Bishop Spong makes be facepalm when he says or tweets things like this not because I think it is stupid, not because I think he is trying to promote his books (which he probably is) but because he actually believes it … and he is getting other people to believe it as well.

The Great Litany contains the petition:

V. From all sedition, conspiracy, and rebellion; from all false doctrine, heresy, and schism; from hardness of heart, and contempt of thy Word and Commandment,
R. Good Lord, deliver us.

What Bishop Spong has stated today on Twitter is exactly something we pray for in this Petition. However, the Great Litany also contains the petition:

V. To give to all Bishops, Priests, and Deacons, true knowledge and understanding of thy Word; and that both by their preaching and living they may set it forth and show it accordingly,
R. We beseech thee, good Lord.

Bishop Spong makes me facepalm. And I shouldn’t be doing that. I should be praying that he will be given “true knowledge and understanding of [God’s] Word; and that [in his] preaching and living [he] may set it forth and show it accordingly.” Bishop Spong’s statement should have petitioning prayers for him and not have me facepalming.

May those of us Anglicans who hold to a traditional and orthodox understanding of the Holy Trinity, the Incranation, the Nativity, the Baptism, the Passion and Death, the Resurrection and Ascension of our Lord God Jesus Christ pray for those who have strayed. Amen.

How many Sacraments are there in Anglicanism?

I recently got into a discussion via twitter with a Lutheran Pastor from Manitoba that made me want to do a post on the Sacraments, or more importantly, the number of Sacraments: Are their two or seven. As an Anglican presently attending an Anglo-Catholic Parish the answer for most of us would be Seven. However, most Protestants (Lutherans included) believe that there are Two. Part of this is because there is a dispute of…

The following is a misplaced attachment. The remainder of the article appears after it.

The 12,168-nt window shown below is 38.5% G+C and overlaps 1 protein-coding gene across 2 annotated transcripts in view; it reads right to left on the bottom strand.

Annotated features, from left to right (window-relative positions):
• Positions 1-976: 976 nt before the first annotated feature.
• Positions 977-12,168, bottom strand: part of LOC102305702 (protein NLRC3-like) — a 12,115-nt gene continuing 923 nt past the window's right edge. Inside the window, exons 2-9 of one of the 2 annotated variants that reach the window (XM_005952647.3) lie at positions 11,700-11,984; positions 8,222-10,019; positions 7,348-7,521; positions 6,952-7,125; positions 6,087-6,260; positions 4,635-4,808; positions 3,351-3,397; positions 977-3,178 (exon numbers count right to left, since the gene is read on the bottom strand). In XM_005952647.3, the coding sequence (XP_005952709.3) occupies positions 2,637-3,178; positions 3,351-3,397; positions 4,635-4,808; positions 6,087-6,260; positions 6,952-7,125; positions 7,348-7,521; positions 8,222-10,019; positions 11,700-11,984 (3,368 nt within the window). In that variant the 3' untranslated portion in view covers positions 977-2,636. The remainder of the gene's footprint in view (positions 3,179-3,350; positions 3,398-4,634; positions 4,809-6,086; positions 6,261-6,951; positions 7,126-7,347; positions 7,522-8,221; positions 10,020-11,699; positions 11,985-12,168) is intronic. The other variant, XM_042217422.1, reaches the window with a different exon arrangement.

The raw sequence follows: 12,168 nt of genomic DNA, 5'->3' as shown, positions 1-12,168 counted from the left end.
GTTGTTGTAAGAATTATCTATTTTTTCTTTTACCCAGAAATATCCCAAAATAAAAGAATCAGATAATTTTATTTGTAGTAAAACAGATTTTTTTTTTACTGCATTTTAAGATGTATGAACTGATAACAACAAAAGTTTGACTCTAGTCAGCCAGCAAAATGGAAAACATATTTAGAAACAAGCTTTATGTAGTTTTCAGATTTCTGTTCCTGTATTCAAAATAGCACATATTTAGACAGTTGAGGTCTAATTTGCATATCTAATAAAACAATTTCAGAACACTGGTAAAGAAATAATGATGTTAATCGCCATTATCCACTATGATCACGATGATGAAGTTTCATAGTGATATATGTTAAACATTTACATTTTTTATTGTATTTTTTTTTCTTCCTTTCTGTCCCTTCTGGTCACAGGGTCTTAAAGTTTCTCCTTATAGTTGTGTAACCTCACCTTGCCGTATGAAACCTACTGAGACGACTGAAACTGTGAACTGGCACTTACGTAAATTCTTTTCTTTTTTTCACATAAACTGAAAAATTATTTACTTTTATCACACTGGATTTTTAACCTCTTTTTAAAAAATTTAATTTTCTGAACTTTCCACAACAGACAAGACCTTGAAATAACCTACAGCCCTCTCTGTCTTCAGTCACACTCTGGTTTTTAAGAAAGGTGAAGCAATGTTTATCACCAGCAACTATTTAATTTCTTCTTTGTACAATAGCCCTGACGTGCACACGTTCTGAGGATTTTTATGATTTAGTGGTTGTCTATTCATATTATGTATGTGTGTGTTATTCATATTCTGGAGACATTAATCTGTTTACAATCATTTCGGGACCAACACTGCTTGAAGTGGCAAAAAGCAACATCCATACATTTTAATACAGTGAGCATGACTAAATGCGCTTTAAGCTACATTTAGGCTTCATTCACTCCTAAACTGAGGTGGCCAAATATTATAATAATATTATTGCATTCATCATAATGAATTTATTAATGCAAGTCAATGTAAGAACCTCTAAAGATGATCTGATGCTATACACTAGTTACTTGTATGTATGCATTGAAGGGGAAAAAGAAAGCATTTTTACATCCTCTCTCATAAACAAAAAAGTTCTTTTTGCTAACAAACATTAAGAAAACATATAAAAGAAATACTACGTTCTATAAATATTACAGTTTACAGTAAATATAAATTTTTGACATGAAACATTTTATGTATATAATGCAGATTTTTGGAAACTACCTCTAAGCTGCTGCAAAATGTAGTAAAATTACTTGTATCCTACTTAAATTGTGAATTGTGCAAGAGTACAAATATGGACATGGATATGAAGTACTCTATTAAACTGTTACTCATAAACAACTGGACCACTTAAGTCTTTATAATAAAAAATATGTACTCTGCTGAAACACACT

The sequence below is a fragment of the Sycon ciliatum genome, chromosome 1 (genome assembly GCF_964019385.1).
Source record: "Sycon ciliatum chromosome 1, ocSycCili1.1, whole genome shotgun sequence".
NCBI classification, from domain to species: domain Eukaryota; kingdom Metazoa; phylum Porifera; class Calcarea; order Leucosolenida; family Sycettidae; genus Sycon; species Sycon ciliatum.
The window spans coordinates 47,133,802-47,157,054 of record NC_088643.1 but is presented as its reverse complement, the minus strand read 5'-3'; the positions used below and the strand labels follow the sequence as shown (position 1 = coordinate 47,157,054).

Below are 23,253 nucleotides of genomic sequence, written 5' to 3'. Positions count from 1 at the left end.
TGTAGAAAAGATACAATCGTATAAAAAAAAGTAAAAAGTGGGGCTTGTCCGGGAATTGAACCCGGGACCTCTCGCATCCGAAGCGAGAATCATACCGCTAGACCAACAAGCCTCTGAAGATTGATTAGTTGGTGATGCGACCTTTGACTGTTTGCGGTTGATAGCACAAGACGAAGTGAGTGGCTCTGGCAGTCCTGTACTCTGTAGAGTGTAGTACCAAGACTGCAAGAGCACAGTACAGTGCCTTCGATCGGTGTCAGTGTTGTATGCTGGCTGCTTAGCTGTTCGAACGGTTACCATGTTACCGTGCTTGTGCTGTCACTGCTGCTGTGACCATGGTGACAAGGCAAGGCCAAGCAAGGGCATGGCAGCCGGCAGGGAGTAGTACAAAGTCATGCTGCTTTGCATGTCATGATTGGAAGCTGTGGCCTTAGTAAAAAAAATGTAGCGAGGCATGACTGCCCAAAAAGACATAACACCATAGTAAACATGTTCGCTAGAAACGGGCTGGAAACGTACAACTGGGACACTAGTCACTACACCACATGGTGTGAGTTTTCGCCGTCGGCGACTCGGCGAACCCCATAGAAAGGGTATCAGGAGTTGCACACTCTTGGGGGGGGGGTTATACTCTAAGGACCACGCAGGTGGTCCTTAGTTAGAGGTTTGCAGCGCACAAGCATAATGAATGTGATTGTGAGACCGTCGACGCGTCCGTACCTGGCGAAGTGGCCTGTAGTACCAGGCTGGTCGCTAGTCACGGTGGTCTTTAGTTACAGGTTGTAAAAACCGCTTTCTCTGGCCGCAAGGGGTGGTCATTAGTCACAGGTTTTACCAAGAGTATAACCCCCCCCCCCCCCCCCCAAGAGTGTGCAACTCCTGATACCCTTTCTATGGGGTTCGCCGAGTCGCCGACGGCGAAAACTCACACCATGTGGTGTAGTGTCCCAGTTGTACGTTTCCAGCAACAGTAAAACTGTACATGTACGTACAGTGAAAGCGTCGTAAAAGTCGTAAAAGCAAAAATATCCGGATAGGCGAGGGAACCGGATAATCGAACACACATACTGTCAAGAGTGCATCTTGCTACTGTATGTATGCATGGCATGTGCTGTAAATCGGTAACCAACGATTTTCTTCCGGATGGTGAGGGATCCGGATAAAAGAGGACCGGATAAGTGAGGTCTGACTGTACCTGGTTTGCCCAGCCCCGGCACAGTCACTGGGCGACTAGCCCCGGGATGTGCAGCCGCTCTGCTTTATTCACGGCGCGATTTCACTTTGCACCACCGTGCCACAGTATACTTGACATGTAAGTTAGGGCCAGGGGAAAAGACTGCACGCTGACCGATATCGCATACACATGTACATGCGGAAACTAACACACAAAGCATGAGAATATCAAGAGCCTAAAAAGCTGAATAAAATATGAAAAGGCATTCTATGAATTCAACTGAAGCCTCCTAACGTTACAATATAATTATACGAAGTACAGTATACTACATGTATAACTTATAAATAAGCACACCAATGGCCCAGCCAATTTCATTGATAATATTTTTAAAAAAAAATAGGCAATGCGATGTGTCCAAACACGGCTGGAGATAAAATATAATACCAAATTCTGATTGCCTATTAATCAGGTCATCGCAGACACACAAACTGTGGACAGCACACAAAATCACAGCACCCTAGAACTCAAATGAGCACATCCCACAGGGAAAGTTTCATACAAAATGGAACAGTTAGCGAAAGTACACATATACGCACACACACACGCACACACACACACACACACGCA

What is a Sacrament?

There are multiple views of what a Sacrament is even within Anglicanism. However, given that we are a people who follow the principle of Lex orandi, lex credendi; The Law of Prayer is the Law of Believe.

Articles of Religion

The Articles of Religion, better known as the XXXIX Articles, don’t give us a definition of what a Sacrament is. Why are included in the Books of Common Prayer of most members of the Anglican Communion, however the aren’t a prayer, aren’t included for instruction and may no longer have authority even in the Church of England. That being said Article XXV states the following:

There are two Sacraments ordained of Christ our Lord in the Gospel, that is to say, Baptism, and the Supper of the Lord.

Okay. So, there are two then. Right. Well, the Article then goes on to say:

Those five commonly called Sacraments, that is to say, Confirmation, Penance, Orders, Matrimony, and extreme Unction, are not to be counted for Sacraments of the Gospel, being such as have grown partly of the corrupt following of the Apostles, partly are states of life allowed in the Scriptures; but yet have not like nature of Sacraments with Baptism, and the Lord’s Supper, for that they have not any visible sign or ceremony ordained of God.